There are several problems with Henry’s reason for his veto; First, the Oklahoma Department of Transportation has multiple attorneys on their staff? Shouldn’t their internal counsel be handling these “emergencies” that arise? Isn’t that why ODOT and the taxpayer employ them?

Secondly, the Private Attorney Retention Sunshine Act is model legislation developed by the American Legislative Exchange Council, and has been passed in Texas, North Dakota, Colorado, Kansas and Virginia. Several other states are considering the same legislation. That means three of our bordering states have enacted this policy to provide more transparency in government. If Oklahoma continues to lag behind the region in dealing with tort reform, we can expect to lose more doctors and health care professionals to states that have enacted true tort reform.

And finally, there is a fundamental moral problem with the practice itself. The head of a government agency should not be able to hire his friends or supporters with taxpayer money without a competitive bid and then solicit campaign contributions from those same friends and supporters. That is a clear conflict of interest and invites corruption.

According to the May 2009 WSJ editorial, “Mr. Edmondson was one of the first AGs to jump into the 1990s tobacco litigation. He gave work to two non-Oklahoma giants of tobacco torts, Motley Rice and Scruggs Millette. Also receiving contracts were three Oklahoma firms, including Riggs Abney -- home to Mr. Edmondson's friend and political ally, another former AG named Mike Turpen. As their part of the tobacco settlement, the firms would ultimately reap $250 million in legal fees. Mr. Turpen's firm collected $30 million.”

Edmondson just announced he is the first candidate for Governor to raise one million dollars in his campaign. A large majority of his contributions came from trial attorneys, many who also just happen to be on retainer by the state as outside counsel.

If the current hiring “outside counsel” process isn’t corrupt, then what’s wrong with opening it up by competitively bidding the process? After all, it is taxpayer money and we have a right to know how our money is being spent. If we are getting a good deal, then why wouldn’t the firms that are getting the business be eager to bid? This ‘good ole boy’ practice and the fact it was not widely known to the average Oklahoman just reinforces that Oklahoma has a long way before we have true transparency in government.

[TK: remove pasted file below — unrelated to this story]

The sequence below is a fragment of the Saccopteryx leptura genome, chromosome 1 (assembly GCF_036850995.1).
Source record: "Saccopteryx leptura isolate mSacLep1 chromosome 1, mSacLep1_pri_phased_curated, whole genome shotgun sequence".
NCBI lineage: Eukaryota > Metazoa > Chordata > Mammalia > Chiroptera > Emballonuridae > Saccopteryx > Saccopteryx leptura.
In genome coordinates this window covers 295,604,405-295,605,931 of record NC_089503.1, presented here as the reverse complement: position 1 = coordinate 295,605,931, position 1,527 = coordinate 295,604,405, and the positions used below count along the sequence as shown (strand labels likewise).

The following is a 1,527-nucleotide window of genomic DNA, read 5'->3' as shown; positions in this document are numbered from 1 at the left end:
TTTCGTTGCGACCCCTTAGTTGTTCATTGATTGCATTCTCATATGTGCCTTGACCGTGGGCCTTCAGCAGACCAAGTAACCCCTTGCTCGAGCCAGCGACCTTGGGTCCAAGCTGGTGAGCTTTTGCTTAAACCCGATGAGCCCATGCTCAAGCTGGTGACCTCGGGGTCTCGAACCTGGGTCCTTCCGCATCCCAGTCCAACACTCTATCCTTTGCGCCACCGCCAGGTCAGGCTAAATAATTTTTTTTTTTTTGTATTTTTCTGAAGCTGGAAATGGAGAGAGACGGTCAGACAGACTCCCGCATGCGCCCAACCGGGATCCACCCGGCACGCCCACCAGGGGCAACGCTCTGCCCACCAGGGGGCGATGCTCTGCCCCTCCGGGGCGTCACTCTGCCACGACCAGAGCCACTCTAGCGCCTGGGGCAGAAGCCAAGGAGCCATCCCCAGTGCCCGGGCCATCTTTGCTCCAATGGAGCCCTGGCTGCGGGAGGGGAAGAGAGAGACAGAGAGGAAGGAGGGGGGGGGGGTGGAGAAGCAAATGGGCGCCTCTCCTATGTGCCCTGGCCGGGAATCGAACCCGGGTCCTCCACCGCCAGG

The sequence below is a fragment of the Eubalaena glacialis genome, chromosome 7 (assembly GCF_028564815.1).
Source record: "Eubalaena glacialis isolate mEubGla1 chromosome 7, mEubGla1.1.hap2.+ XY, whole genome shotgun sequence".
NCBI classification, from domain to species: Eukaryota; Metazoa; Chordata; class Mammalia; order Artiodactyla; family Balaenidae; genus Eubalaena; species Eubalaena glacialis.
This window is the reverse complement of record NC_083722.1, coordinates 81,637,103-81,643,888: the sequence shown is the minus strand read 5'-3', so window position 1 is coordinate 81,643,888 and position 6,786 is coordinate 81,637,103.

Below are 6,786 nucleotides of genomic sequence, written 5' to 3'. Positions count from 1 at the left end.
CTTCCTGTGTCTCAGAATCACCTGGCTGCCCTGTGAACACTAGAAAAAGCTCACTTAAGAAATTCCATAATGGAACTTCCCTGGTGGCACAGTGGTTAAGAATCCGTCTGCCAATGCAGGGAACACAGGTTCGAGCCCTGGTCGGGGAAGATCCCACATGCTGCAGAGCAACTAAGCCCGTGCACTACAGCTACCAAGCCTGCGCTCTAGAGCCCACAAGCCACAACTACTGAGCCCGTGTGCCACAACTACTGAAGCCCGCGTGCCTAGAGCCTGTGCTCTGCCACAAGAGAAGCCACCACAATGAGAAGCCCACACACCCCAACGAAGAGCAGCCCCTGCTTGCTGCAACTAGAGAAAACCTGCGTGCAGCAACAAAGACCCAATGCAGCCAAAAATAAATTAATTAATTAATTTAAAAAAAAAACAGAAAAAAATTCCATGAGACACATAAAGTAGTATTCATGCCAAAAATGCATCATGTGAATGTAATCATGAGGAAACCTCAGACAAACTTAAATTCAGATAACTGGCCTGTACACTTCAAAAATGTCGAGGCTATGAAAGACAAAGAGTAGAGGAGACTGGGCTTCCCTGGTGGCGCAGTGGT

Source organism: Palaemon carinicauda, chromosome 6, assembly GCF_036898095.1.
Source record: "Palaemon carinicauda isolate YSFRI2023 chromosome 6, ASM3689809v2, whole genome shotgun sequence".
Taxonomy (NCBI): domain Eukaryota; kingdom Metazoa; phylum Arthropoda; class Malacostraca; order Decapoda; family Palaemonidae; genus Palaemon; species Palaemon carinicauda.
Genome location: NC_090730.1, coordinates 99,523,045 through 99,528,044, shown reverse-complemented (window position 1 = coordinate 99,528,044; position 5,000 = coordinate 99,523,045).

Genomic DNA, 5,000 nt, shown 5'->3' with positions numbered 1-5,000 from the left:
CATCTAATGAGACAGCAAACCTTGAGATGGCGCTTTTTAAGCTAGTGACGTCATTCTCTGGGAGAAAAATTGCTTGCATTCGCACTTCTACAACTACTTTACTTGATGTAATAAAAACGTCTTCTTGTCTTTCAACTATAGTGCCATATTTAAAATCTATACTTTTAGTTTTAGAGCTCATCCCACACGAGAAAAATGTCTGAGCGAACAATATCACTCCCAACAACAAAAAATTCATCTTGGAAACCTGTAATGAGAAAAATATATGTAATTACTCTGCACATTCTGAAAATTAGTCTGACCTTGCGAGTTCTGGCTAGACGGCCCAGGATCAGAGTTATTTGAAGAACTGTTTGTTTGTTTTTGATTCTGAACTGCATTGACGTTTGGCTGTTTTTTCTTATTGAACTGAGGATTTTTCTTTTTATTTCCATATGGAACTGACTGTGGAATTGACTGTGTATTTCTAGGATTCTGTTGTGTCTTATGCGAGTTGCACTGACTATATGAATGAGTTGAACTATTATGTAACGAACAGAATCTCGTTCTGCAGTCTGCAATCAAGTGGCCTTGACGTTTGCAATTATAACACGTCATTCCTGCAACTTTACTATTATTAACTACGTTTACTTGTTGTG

Edmondson has a great Oklahoma political name. His father served in Congress and his uncle, J. Howard, was the youngest governor in Oklahoma history, just thirty three years old when he was elected in 1958. Drew has certainly won his share of statewide elections (three), but his resistance to tort reform makes him a poor choice to lead Oklahoma. Henry’s two terms have shown he doesn’t favor meaningful tort reform- an issue which impacts Oklahoma negatively. Edmondson would be more of the same and Oklahoma can ill afford to hold to a flawed philosophy of continuing to cater to trial attorneys in our state.

Sunday, November 8, 2009

Weekly Opinion/Editorial OKLAHOMA’S FOOD POLICE!
by Steve Fair

The “food police” are in Oklahoma. A couple of Tulsa area legislators recently held an interim study on how to get “healthy” grocery stores to come to the Sooner state. State Reps. Seneca Scott, D-Tulsa, and Jabar Shumate, D-Tulsa, want to determine how to incentivize rural and urban grocers that offer healthy, affordable, locally-grown produce and products. In other words, they want to use taxpayer dollars to get “mom and pop” healthy grocers that would compete with Whole Foods or some similar retailer.

During the interim study, Landon Norton of the Oklahoma Department of Health said that a recent Centers for Disease Control report showed Oklahoma state healthy food retail policies would positively impact its residents’ consumption of fruits and vegetables. The report found that Oklahoma had far fewer healthy food retailers than the national average and “food deserts” or areas with little access to healthy foods. “Access is not what it could be, not what it needs to be,” Norton said.

Scott, D-Tulsa, said it is clear that encouraging healthy neighborhood grocers could trigger more Oklahomans to begin living healthier lifestyles. “Oklahomans rank dead last nationally when it comes to nutrition and are the most likely Americans to suffer heart disease,” Scott, D-Tulsa, said. “Though lawmakers can’t force people to become healthy overnight, I think we can make healthy options available to them, while helping to support our local farmers and producers.”